Current Affairs August 22 and 23

Rainfall in  Greenland summit

  • Rain fell at the highest point on the Greenland ice sheet last week for the first time on record, another worrying sign of warming for the ice sheet already melting at an increasing rate, scientists said on Friday, August 20.
  • “That’s not a healthy sign for an ice sheet
  • Not only is water warmer than the usual snow, it is also darker – so it absorbs more sunlight
  • This meltwater is streaming into the ocean, causing sea levels to rise.
  • Already, melting from Greenland’s ice sheet – the world’s second largest after Antarctica’s – has caused around 25% of global sea level rise seen over the last few decades, scientists estimate.
  • That share is expected to grow, as global temperatures increase


Draft electricity (Amendment) bill 2021


  • Opposition parties and several organisations have objected to certain features in the draft Electricity (Amendment) Bill, 2021.
  • proposed legislation, according to critics, goes against the federal structure of the Constitution as electricity is in the concurrent list.
  • Those opposing the Bill contend that it will lead to more private players in the power sector, making electricity unaffordable for vulnerable sections
  • The Electricity Act, 2003, led to thermal generation getting delicensed and States unbundling the vertically integrated State Electricity Boards into generation companies and distribution companies (discoms).
  •  Though the idea is to promote competition and efficiency, the discoms have, by and large, remained under the control of the States
  • Thirty-six out of 56 discoms reported aggregate losses of around ₹32,900 crore as on March 31, 2020.
  • With the discoms saddled with structural challenges in governance and regulation, combined with the chronic problems of underinvestment, line losses and issues in billing, metering, and collection, the government has been trying to amend the Electricity Act.
  •  The present version of the draft Bill was drawn up in April 2020.
  • The broad objectives of the legislation, as articulated by Mr. Singh a year ago, are: ensure consumer-centricity, promote ease of doing business, enhance sustainability of the power sector and promote green power.
  • The draft Bill has covered nearly a dozen areas, such as distribution franchise and sub-licence, subsidy, and cost-reflective tariff.
  • Among the remedies presented by the government through the initiative are direct benefit transfer (DBT) of subsidies, reduction of cross subsidies, role for distribution sub-licensees with regulators’ nod, the adoption of a national renewable energy policy and the establishment of the electricity contract enforcement authority.
  • The proposed de-licensing of distribution has unnerved many States, from Tamil Nadu to West Bengal and Maharashtra to Punjab.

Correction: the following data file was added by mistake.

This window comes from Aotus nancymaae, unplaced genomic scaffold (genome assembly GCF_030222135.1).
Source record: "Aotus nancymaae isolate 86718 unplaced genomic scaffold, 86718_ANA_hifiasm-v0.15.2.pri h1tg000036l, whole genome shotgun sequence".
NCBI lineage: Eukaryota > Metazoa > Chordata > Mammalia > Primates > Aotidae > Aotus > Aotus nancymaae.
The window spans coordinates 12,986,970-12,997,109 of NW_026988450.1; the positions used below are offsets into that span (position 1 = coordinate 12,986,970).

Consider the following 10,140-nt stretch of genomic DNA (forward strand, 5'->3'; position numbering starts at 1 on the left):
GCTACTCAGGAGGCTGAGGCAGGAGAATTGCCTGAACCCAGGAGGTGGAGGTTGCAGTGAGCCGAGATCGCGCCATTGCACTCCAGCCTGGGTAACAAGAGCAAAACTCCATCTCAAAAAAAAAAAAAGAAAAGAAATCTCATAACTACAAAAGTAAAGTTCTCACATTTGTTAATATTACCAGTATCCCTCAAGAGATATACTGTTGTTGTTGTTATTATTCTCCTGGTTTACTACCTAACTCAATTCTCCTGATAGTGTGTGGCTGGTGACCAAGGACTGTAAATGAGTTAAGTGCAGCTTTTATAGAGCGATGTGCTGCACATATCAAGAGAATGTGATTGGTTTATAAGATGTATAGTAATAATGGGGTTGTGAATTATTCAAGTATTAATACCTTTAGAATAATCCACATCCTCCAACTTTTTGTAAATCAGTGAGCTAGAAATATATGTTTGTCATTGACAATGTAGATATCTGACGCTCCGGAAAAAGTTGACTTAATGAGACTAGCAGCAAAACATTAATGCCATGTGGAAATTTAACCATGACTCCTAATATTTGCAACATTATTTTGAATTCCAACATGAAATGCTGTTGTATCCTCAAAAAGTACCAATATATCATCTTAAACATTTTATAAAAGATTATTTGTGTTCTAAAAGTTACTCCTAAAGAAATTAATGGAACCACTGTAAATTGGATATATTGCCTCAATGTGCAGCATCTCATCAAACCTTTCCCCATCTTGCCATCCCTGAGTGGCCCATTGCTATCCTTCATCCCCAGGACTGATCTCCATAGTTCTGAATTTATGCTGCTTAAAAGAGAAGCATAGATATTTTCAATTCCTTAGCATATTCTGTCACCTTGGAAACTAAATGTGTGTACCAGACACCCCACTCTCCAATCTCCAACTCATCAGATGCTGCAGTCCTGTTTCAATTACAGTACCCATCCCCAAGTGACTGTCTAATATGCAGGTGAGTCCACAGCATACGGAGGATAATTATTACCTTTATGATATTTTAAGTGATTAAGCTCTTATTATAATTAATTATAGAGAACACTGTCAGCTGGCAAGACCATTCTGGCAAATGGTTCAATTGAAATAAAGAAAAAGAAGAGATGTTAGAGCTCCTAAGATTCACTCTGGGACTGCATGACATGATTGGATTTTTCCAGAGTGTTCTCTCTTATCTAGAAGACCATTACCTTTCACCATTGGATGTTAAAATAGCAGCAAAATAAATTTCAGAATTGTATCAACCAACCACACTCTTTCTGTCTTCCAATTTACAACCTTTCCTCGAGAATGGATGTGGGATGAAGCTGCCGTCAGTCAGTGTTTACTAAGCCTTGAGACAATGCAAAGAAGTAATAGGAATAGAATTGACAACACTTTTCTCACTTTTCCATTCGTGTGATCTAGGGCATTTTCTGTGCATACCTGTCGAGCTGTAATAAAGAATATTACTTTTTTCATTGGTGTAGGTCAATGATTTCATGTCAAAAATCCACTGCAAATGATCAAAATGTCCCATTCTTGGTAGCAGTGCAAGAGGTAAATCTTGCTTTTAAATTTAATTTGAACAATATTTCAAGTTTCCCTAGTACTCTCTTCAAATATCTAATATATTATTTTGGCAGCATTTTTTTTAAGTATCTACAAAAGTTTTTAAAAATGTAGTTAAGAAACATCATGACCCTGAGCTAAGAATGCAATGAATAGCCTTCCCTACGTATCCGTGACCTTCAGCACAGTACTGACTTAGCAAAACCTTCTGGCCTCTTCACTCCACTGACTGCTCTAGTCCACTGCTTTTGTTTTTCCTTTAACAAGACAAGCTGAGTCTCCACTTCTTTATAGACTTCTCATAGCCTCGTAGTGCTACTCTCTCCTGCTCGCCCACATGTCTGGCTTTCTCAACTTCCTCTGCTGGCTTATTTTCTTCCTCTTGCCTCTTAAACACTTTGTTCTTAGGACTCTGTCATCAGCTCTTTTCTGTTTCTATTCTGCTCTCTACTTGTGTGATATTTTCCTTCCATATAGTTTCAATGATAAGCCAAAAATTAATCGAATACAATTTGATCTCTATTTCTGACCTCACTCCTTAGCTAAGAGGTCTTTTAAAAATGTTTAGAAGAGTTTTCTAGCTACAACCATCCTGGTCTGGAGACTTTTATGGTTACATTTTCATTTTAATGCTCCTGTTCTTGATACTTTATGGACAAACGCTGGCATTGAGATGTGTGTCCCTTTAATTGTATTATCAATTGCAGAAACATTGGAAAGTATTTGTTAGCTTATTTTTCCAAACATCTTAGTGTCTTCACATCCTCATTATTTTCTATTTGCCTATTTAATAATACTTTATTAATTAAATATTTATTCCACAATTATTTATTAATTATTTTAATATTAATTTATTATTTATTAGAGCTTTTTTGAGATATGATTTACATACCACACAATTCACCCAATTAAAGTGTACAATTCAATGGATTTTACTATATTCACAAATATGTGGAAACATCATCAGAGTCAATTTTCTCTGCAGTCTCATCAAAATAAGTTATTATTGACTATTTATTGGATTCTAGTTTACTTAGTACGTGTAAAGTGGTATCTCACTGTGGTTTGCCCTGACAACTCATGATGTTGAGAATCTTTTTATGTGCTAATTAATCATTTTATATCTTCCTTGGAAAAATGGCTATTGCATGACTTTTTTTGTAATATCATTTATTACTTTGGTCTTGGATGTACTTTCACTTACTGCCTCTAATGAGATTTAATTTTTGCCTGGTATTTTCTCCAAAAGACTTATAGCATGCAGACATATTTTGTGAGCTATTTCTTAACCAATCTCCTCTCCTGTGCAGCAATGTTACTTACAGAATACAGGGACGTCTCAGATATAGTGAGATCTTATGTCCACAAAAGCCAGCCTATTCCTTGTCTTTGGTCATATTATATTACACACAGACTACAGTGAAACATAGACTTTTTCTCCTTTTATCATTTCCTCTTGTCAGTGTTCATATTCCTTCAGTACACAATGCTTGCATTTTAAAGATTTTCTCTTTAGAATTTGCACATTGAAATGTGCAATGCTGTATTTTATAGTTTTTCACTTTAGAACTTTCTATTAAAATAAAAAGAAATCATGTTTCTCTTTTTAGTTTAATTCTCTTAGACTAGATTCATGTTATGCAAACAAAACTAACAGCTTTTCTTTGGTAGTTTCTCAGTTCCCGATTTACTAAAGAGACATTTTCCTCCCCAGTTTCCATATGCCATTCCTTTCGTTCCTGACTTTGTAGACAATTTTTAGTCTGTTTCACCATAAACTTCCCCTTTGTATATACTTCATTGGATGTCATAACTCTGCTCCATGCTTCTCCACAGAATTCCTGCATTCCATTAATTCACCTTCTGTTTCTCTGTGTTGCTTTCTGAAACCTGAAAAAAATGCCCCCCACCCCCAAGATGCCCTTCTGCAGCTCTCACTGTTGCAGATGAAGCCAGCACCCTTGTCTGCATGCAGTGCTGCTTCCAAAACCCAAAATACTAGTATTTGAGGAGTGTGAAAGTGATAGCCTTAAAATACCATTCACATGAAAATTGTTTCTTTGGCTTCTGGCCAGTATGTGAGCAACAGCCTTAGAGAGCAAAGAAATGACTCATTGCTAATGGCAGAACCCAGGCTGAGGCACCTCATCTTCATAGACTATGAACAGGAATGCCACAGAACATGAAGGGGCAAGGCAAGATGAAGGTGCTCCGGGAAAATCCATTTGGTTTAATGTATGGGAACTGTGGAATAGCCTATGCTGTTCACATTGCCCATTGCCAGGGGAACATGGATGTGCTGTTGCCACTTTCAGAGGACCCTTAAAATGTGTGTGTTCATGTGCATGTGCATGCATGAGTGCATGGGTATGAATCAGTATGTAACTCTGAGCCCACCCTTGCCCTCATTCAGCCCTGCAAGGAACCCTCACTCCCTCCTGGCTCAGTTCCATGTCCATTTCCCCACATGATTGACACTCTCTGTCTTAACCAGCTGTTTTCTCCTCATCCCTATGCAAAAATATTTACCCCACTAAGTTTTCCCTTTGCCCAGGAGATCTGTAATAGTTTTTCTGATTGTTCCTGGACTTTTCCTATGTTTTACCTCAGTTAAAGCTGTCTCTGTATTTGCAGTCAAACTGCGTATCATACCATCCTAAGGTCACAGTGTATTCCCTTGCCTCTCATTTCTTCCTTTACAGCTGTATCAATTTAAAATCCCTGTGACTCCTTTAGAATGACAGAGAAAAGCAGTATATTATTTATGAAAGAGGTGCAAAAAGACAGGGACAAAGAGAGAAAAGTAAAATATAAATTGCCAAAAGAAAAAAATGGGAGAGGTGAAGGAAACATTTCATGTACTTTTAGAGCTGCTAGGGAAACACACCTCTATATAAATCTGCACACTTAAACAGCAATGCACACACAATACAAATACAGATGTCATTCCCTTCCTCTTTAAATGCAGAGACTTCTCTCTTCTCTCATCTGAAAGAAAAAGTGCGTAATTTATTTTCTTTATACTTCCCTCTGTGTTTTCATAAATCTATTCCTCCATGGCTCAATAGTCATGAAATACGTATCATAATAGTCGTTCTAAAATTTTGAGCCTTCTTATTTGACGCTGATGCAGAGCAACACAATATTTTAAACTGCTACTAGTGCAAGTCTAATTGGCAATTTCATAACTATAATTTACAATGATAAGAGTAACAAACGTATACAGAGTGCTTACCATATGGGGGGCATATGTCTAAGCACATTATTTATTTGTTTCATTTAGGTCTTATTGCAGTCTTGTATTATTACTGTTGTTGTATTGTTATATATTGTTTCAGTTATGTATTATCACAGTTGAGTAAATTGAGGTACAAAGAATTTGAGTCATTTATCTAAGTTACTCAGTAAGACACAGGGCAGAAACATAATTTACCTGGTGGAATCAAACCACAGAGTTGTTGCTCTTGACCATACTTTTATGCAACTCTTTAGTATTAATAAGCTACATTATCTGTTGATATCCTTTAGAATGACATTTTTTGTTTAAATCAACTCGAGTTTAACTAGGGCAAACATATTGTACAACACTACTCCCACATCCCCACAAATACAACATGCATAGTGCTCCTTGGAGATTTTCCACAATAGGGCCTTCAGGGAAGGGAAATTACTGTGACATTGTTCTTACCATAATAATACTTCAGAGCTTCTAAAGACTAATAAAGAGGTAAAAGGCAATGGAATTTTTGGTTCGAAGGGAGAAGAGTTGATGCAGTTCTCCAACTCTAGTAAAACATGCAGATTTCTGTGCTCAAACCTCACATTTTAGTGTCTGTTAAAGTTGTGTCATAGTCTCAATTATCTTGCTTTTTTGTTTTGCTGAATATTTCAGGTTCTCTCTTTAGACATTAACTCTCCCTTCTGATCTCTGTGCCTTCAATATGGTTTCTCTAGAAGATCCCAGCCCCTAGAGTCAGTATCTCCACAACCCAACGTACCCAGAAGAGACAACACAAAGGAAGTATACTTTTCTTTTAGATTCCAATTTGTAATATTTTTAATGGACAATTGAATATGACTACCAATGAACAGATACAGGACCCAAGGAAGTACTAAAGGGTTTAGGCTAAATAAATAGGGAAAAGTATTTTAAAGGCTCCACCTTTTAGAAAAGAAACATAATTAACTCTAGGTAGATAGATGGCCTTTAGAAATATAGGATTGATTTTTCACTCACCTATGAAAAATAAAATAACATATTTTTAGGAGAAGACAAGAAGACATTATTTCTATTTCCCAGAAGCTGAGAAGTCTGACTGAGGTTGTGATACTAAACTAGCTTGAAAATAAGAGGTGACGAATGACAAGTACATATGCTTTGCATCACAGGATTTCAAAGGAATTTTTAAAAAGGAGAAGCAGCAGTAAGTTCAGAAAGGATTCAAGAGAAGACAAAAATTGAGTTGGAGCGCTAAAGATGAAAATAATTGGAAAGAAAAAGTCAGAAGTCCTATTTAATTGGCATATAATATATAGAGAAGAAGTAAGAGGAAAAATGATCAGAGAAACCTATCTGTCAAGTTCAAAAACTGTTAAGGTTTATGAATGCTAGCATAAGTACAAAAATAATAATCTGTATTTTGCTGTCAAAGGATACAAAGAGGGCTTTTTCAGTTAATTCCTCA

• The States feel that a greater role for private distribution companies and franchisees would only lead to “cherry-picking of remunerative areas” by them, leaving it to the State discoms to serve social sector obligations and rural areas.
  • This, they feel, will lead to the States incurring massive losses
  • The draft Bill is also being opposed by many political parties and farmers on the ground that DBT will do away with the heavily subsidised or free power supply to the farm sector.
  • If the Centre and the States can arrive at a broad consensus, at least on two crucial areas of DBT and giving space for private distribution companies and franchisees, the proposed amendment can be a game-changer for the power sector, according to experts.


Trial of HIV vaccine

  • Moderna, the Massachusetts-based American biotechnology company, has indicated that it may begin human trials for a vaccine for HIV (human immunodeficiency virus)
  • Formally known as mRNA-1644, it is made in a way to stimulate the B cells of the immune system. These are a class of white blood cells that produce antibodies which can bind to invading bacteria and viruses.
  • The larger purpose of stimulating the B cells is to generate what are called broadly neutralising antibodies (bnAbs), which are specialised blood proteins that attach to the surface proteins of HIV and disable them by accessing key but hard-to-reach regions on the virus.
  • Over the last decade, there have been advances in identifying new bnAbs from HIV-infected individuals that were seen to target very specific sites in the outer envelope of the HIV.
  • Lab-based analysis and tests on animals have improved the understanding of how the knowledge of these sites can be used to make immunogens (or parts of a virus or bacteria that elicit an antibody response from the immune system
  • One such immunogen that has been designed in the lab is eOD-GT8 60mer, developed by the International AIDS Vaccine Initiative (IAVI) and its partners.
  • According to the World Health Organization, there are around 37.7 million living with HIV as of 2020.
  • Traditional vaccine approaches have not worked for HIV, and in fact, some of them have gone on to worsen infection.
  • RNA-based immunogens are believed to be a promising alternative because they do not involve the use of a live virus, can be made relatively easily, can be quickly deployed and safely administered.
  • A drawback of m-RNA vaccines used to be their instability. However, the experience with the coronavirus vaccine has come as a shot in the arm.
  • The success of m-RNA vaccines — Pfizer -BioNTech and Moderna — in reducing hospitalisation and mortality has led to confidence in the underlying platform


  • Getting essential jabs to the regions where they are most needed is the biggest stumbling block.
  • Another challenge with m-RNA vaccines is that they are sensitive to temperature in storage, and is a challenge for developing countries.
  • HIV has mutated into several variants and is an insidious virus, and it will be many years before definitive proof of the success of the m-RNA approach can be established.
  • In the monsoon session, Parliament passed the Airports Economic Regulatory Authority of India (Amendment) Bill, 2021.
  • The Bill, seeks to broaden the category of airports for which the Airports Economic Regulatory Authority (AERA) of India can determine tariff by amending the definition of major airports.

AERA bill

  • The AERA regulates tariffs and other charges for aeronautical services rendered at ‘major’ airports.
  •  Under the AERA Act, 2008, a major airport is one which “has, or is designated to have, annual passenger throughput in excess of three-and-a-half million or any other airport as the Central Government may, by notification, specify”.